The library has had several smaller refurbishments over the years. Initially the library was laid out over three floors, with books and journal relating to subjects, shelved together.  The advent of putting all the journals together on one floor, in alphabetical order of title, made finding them so much easier.

Photograph showing shelving and unfinished shelving being assembled. In the background you can see book trolleys and a library lending desk.

Photograph of the Short Loan Collection at George Green Library during refurbishments in the 1990s. (UMP/6/24/32)

The library was renamed the George Green Library in 1993. We had a presentation ceremony, and the staff had a small fuddle to celebrate.

We have a piece of bespoke artwork which was commissioned specifically. The artist painted autumn leaves, representing George Green’s functions. For anyone who has never heard of George Green, he was a miller from Sneinton, who went to Cambridge University. His mathematical functions are still used in physics and engineering to this day.

The extension to George Green Library began in 2014 and was finished in 2016.  Noise, dust, fumes, explosions, floods, and builders’ bums, we had it all! The library stayed open all the time during the building work, we still offered a full service.

Photograph of library interior with books and shelving removed and crates and upended furniture.

Furniture and book stock being moved during refurbishment and extension of George Green Library, c.2014. (UMP/6/24/28)

Just before the library was due to reopen, we were flooded. The whole of the ground floor had to be redone, as the electrics are under the floors. Although students could not come into the building, staff worked, and we had a rota system so we could retrieve books off the shelves for customers. I have to say the smell and dampness was dreadful!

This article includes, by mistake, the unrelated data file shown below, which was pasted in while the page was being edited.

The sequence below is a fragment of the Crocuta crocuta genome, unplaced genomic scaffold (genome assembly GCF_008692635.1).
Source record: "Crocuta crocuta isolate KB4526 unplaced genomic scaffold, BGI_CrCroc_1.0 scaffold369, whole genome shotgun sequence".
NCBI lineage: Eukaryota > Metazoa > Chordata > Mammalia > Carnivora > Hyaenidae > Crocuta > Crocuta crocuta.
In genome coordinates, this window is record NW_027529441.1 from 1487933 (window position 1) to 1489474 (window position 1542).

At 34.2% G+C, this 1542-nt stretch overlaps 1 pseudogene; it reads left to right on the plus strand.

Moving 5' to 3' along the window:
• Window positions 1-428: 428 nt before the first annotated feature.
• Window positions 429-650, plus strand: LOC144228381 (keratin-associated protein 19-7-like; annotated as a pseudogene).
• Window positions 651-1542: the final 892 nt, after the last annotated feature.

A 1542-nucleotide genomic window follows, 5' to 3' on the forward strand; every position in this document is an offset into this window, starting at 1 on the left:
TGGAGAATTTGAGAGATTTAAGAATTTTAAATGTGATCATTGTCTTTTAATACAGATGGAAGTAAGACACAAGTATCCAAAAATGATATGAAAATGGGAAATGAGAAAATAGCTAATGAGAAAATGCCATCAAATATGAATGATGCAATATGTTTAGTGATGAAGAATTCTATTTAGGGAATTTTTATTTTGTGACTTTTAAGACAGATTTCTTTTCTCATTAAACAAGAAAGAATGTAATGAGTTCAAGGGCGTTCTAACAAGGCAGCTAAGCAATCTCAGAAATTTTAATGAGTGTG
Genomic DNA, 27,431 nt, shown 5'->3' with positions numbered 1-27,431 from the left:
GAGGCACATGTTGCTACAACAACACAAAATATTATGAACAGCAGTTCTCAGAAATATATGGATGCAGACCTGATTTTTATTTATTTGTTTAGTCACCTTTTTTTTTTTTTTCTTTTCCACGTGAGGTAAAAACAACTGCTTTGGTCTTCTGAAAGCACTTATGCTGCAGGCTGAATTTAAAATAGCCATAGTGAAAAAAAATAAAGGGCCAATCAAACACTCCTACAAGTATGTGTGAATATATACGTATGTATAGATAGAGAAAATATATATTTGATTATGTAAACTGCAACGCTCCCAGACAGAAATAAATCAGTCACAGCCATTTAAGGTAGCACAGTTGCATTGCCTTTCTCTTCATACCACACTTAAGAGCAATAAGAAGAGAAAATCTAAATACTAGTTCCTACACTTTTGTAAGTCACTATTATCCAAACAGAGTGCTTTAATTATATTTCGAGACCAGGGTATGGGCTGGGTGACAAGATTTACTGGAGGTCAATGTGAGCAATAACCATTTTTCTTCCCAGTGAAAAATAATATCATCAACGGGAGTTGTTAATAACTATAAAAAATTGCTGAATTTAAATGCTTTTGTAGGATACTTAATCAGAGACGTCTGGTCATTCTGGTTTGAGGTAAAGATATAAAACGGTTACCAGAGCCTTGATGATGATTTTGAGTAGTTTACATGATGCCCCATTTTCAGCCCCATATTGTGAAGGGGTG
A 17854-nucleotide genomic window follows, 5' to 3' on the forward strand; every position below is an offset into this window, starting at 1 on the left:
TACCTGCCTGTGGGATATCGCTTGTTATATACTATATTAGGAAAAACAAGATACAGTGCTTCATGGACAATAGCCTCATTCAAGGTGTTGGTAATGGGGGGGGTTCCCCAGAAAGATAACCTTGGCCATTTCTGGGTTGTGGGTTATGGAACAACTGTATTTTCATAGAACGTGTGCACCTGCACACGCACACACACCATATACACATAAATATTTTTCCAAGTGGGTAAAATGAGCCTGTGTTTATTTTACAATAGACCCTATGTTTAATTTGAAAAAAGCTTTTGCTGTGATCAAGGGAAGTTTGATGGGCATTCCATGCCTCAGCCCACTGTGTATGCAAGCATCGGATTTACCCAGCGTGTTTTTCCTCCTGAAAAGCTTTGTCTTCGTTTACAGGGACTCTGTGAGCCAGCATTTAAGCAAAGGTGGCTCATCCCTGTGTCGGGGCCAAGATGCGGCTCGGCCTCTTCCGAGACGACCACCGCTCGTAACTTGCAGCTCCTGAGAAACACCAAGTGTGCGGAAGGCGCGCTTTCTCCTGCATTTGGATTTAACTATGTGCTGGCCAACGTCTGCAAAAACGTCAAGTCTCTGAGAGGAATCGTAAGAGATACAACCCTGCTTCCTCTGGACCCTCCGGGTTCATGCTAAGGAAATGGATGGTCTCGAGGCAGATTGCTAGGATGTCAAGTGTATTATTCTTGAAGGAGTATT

Photograph of dark, square hole in the floor.

The old lift shaft at George Green Library, taken during refurbishment, c.2014-2016. (UMP/6/24/29)

The library advisor role has changed over the years, both in name and what we do. Roving became a big feature. It was felt students were often reluctant to ask for help if staff were sitting behind desks. I can say this is not the case! We do a lot more general housekeeping, checking cables, IT equipment, clearing away rubbish. We are much more customer service focused these days.

The library has many different types of study areas; this was a feature of the extension, working on what students want and how they study. We can average 800+ students daily during term time. The advent of the café was a real bonus.

Photograph showing library staff members grabbing colourful hats off each other's heads

George Green Library staff playing the legendary hat game, c.2005. (UMP/6/24/30)

On a personal note, I am enormously proud of my long service.  I have learnt so much, made friends for life, played the legendary hat game at our Christmas parties, and seen the building change and evolve to what we have today.

Photograph of Tracey sat behind a desk with a sign saying "HELP POINT"

Tracey at George Green Library today!

With thanks to Tracey O’Sullivan for writing this blog post and for donating her photographs to the University archive at Manuscripts and Special Collections.